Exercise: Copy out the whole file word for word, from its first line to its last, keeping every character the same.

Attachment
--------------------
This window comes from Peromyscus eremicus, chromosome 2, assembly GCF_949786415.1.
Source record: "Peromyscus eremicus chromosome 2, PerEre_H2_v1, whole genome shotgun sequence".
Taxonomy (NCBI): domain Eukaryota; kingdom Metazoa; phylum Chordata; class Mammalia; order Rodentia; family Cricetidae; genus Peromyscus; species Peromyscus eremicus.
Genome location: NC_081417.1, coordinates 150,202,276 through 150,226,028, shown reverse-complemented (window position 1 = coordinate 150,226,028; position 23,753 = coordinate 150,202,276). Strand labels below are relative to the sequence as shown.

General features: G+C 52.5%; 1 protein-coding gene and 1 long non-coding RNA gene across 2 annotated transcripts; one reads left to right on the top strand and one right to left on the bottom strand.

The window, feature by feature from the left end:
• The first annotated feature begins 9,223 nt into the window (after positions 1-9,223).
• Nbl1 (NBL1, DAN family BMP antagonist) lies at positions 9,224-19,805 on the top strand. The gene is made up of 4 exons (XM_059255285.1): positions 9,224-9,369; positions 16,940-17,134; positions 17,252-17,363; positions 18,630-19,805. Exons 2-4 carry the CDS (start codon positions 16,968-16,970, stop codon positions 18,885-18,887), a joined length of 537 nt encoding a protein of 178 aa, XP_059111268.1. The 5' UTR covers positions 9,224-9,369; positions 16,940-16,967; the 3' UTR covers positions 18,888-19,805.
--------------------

This window comes from Peromyscus eremicus, chromosome 2, assembly GCF_949786415.1.
Source record: "Peromyscus eremicus chromosome 2, PerEre_H2_v1, whole genome shotgun sequence".
Taxonomy (NCBI): domain Eukaryota; kingdom Metazoa; phylum Chordata; class Mammalia; order Rodentia; family Cricetidae; genus Peromyscus; species Peromyscus eremicus.
Genome location: NC_081417.1, coordinates 150,202,276 through 150,226,028, shown reverse-complemented (window position 1 = coordinate 150,226,028; position 23,753 = coordinate 150,202,276). Strand labels below are relative to the sequence as shown.

General features: G+C 52.5%; 1 protein-coding gene and 1 long non-coding RNA gene across 2 annotated transcripts; one reads left to right on the top strand and one right to left on the bottom strand.

The window, feature by feature from the left end:
• The first annotated feature begins 9,223 nt into the window (after positions 1-9,223).
• Nbl1 (NBL1, DAN family BMP antagonist) lies at positions 9,224-19,805 on the top strand. The gene is made up of 4 exons (XM_059255285.1): positions 9,224-9,369; positions 16,940-17,134; positions 17,252-17,363; positions 18,630-19,805. Exons 2-4 carry the CDS (start codon positions 16,968-16,970, stop codon positions 18,885-18,887), a joined length of 537 nt encoding a protein of 178 aa, XP_059111268.1. The 5' UTR covers positions 9,224-9,369; positions 16,940-16,967; the 3' UTR covers positions 18,888-19,805.